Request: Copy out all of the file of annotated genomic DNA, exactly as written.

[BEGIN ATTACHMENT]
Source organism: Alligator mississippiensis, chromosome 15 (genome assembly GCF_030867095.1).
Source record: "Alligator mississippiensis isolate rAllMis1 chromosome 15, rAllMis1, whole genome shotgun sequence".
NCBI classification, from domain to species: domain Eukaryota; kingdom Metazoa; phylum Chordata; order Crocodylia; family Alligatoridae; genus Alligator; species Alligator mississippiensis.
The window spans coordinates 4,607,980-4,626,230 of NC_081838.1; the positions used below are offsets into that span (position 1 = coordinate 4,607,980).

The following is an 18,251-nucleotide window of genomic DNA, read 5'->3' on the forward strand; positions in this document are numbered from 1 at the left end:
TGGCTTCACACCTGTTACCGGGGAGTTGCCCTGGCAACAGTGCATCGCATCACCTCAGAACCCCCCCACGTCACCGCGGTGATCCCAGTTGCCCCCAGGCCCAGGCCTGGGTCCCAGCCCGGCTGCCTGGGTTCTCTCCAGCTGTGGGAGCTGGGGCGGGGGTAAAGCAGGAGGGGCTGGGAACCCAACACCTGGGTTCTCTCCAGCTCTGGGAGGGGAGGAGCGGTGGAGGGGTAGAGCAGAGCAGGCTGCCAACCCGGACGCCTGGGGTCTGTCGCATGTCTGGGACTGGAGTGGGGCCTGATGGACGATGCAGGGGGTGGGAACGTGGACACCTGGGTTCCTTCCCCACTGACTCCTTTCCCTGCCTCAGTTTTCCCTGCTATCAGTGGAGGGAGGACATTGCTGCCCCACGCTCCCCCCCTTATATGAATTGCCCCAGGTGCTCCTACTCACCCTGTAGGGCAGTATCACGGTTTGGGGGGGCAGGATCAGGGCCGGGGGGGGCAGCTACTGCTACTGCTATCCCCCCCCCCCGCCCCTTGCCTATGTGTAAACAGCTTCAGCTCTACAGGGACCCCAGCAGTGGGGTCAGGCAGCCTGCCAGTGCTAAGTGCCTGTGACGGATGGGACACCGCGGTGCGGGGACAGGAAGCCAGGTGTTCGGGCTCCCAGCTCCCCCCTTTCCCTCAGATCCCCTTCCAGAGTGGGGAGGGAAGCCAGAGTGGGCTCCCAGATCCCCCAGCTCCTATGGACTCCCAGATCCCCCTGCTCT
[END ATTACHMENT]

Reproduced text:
Source organism: Alligator mississippiensis, chromosome 15 (genome assembly GCF_030867095.1).
Source record: "Alligator mississippiensis isolate rAllMis1 chromosome 15, rAllMis1, whole genome shotgun sequence".
NCBI classification, from domain to species: domain Eukaryota; kingdom Metazoa; phylum Chordata; order Crocodylia; family Alligatoridae; genus Alligator; species Alligator mississippiensis.
The window spans coordinates 4,607,980-4,626,230 of NC_081838.1; the positions used below are offsets into that span (position 1 = coordinate 4,607,980).

The following is an 18,251-nucleotide window of genomic DNA, read 5'->3' on the forward strand; positions in this document are numbered from 1 at the left end:
TGGCTTCACACCTGTTACCGGGGAGTTGCCCTGGCAACAGTGCATCGCATCACCTCAGAACCCCCCCACGTCACCGCGGTGATCCCAGTTGCCCCCAGGCCCAGGCCTGGGTCCCAGCCCGGCTGCCTGGGTTCTCTCCAGCTGTGGGAGCTGGGGCGGGGGTAAAGCAGGAGGGGCTGGGAACCCAACACCTGGGTTCTCTCCAGCTCTGGGAGGGGAGGAGCGGTGGAGGGGTAGAGCAGAGCAGGCTGCCAACCCGGACGCCTGGGGTCTGTCGCATGTCTGGGACTGGAGTGGGGCCTGATGGACGATGCAGGGGGTGGGAACGTGGACACCTGGGTTCCTTCCCCACTGACTCCTTTCCCTGCCTCAGTTTTCCCTGCTATCAGTGGAGGGAGGACATTGCTGCCCCACGCTCCCCCCCTTATATGAATTGCCCCAGGTGCTCCTACTCACCCTGTAGGGCAGTATCACGGTTTGGGGGGGCAGGATCAGGGCCGGGGGGGGCAGCTACTGCTACTGCTATCCCCCCCCCCCGCCCCTTGCCTATGTGTAAACAGCTTCAGCTCTACAGGGACCCCAGCAGTGGGGTCAGGCAGCCTGCCAGTGCTAAGTGCCTGTGACGGATGGGACACCGCGGTGCGGGGACAGGAAGCCAGGTGTTCGGGCTCCCAGCTCCCCCCTTTCCCTCAGATCCCCTTCCAGAGTGGGGAGGGAAGCCAGAGTGGGCTCCCAGATCCCCCAGCTCCTATGGACTCCCAGATCCCCCTGCTCT